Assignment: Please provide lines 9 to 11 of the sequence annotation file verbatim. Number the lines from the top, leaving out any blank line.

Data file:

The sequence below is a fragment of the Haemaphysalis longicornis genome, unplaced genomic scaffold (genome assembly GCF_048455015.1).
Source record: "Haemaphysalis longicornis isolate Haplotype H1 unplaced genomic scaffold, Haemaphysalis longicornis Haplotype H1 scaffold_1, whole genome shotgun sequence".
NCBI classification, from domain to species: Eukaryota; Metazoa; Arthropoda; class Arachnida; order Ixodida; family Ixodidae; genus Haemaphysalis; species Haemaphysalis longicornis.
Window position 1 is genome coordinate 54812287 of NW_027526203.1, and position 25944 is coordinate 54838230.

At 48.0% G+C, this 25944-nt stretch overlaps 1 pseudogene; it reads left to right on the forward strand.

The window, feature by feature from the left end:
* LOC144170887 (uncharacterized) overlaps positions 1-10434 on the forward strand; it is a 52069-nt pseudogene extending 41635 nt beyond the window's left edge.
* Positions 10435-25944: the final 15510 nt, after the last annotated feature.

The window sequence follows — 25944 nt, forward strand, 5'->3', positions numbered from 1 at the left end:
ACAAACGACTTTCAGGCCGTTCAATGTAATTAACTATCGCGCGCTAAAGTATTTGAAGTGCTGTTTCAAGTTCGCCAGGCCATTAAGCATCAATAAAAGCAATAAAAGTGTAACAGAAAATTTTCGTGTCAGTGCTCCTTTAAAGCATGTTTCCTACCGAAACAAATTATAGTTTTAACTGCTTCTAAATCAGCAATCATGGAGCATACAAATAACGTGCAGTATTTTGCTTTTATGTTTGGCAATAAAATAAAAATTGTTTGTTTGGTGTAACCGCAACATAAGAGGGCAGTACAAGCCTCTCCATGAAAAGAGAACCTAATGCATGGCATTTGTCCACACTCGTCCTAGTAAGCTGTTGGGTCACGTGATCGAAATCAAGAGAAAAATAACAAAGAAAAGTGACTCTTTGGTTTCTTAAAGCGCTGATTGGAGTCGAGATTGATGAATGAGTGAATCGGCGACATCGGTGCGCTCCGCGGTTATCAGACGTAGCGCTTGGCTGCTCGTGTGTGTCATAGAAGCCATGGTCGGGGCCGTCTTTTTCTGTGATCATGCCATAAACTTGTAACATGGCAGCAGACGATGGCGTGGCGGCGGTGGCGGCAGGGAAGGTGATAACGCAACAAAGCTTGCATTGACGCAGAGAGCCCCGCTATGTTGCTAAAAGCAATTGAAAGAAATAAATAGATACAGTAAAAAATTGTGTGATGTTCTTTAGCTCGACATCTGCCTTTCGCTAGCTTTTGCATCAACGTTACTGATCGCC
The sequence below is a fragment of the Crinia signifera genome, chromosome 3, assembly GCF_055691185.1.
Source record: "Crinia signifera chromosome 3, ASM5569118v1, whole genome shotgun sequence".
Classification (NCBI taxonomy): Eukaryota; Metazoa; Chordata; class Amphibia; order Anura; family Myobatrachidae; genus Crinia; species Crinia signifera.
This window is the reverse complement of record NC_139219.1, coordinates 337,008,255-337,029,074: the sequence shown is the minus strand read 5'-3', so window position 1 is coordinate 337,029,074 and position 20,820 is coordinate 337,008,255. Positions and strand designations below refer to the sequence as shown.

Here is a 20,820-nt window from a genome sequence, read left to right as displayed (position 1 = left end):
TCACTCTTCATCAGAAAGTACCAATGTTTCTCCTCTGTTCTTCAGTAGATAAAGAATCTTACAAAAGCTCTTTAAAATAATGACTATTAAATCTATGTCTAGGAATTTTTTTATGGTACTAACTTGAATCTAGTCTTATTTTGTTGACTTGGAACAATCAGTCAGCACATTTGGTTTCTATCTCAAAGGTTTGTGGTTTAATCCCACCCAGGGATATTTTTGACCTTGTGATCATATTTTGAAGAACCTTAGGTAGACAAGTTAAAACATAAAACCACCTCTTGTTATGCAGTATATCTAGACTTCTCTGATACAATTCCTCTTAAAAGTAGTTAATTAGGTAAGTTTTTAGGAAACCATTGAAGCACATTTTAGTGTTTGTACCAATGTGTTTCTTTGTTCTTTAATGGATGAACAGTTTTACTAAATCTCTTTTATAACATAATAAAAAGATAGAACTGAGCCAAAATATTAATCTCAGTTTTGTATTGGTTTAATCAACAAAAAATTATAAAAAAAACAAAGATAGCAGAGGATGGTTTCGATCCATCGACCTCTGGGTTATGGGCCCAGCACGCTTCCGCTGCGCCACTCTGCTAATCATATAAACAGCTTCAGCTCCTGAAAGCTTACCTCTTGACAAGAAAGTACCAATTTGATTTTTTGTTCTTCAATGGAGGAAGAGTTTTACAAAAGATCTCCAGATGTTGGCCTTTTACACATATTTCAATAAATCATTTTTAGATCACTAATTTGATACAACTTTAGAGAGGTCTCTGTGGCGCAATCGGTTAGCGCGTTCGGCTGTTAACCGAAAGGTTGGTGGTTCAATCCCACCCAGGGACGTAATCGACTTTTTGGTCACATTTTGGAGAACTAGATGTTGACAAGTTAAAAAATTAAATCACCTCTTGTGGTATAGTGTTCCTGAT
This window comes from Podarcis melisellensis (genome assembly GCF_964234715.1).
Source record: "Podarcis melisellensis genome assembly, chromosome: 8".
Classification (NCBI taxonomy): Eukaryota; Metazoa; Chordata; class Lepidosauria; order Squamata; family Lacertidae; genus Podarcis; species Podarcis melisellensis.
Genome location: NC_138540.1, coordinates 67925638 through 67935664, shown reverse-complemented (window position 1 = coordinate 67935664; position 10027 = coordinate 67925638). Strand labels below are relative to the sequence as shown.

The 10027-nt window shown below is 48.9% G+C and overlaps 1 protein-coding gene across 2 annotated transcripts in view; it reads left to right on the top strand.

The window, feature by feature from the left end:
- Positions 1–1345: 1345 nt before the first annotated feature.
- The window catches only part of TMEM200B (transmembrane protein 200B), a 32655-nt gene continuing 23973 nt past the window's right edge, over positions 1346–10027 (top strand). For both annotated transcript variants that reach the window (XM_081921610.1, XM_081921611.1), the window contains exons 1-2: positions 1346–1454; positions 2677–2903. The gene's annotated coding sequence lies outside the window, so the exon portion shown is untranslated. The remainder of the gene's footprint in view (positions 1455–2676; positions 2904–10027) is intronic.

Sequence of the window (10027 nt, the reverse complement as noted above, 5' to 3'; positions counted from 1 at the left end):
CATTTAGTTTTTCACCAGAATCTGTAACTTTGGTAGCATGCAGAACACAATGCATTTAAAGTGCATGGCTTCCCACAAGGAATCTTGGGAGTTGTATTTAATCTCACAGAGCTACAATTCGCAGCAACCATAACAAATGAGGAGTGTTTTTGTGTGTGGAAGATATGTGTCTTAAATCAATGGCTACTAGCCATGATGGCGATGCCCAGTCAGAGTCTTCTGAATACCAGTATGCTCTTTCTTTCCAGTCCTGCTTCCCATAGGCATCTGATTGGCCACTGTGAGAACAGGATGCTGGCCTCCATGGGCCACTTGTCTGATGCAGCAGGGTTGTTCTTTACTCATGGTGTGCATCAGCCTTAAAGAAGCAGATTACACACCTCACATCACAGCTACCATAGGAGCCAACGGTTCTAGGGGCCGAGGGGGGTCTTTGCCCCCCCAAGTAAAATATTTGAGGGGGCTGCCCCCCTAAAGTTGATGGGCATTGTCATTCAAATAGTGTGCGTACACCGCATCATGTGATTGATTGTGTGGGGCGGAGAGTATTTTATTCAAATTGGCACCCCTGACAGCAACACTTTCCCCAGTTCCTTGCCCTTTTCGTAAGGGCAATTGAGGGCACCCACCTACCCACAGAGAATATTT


The window sequence follows — 25944 nt, forward strand, 5'->3', positions numbered from 1 at the left end:
ACAAACGACTTTCAGGCCGTTCAATGTAATTAACTATCGCGCGCTAAAGTATTTGAAGTGCTGTTTCAAGTTCGCCAGGCCATTAAGCATCAATAAAAGCAATAAAAGTGTAACAGAAAATTTTCGTGTCAGTGCTCCTTTAAAGCATGTTTCCTACCGAAACAAATTATAGTTTTAACTGCTTCTAAATCAGCAATCATGGAGCATACAAATAACGTGCAGTATTTTGCTTTTATGTTTGGCAATAAAATAAAAATTGTTTGTTTGGTGTAACCGCAACATAAGAGGGCAGTACAAGCCTCTCCATGAAAAGAGAACCTAATGCATGGCATTTGTCCACACTCGTCCTAGTAAGCTGTTGGGTCACGTGATCGAAATCAAGAGAAAAATAACAAAGAAAAGTGACTCTTTGGTTTCTTAAAGCGCTGATTGGAGTCGAGATTGATGAATGAGTGAATCGGCGACATCGGTGCGCTCCGCGGTTATCAGACGTAGCGCTTGGCTGCTCGTGTGTGTCATAGAAGCCATGGTCGGGGCCGTCTTTTTCTGTGATCATGCCATAAACTTGTAACATGGCAGCAGACGATGGCGTGGCGGCGGTGGCGGCAGGGAAGGTGATAACGCAACAAAGCTTGCATTGACGCAGAGAGCCCCGCTATGTTGCTAAAAGCAATTGAAAGAAATAAATAGATACAGTAAAAAATTGTGTGATGTTCTTTAGCTCGACATCTGCCTTTCGCTAGCTTTTGCATCAACGTTACTGATCGCC
The sequence below is a fragment of the Crinia signifera genome, chromosome 3, assembly GCF_055691185.1.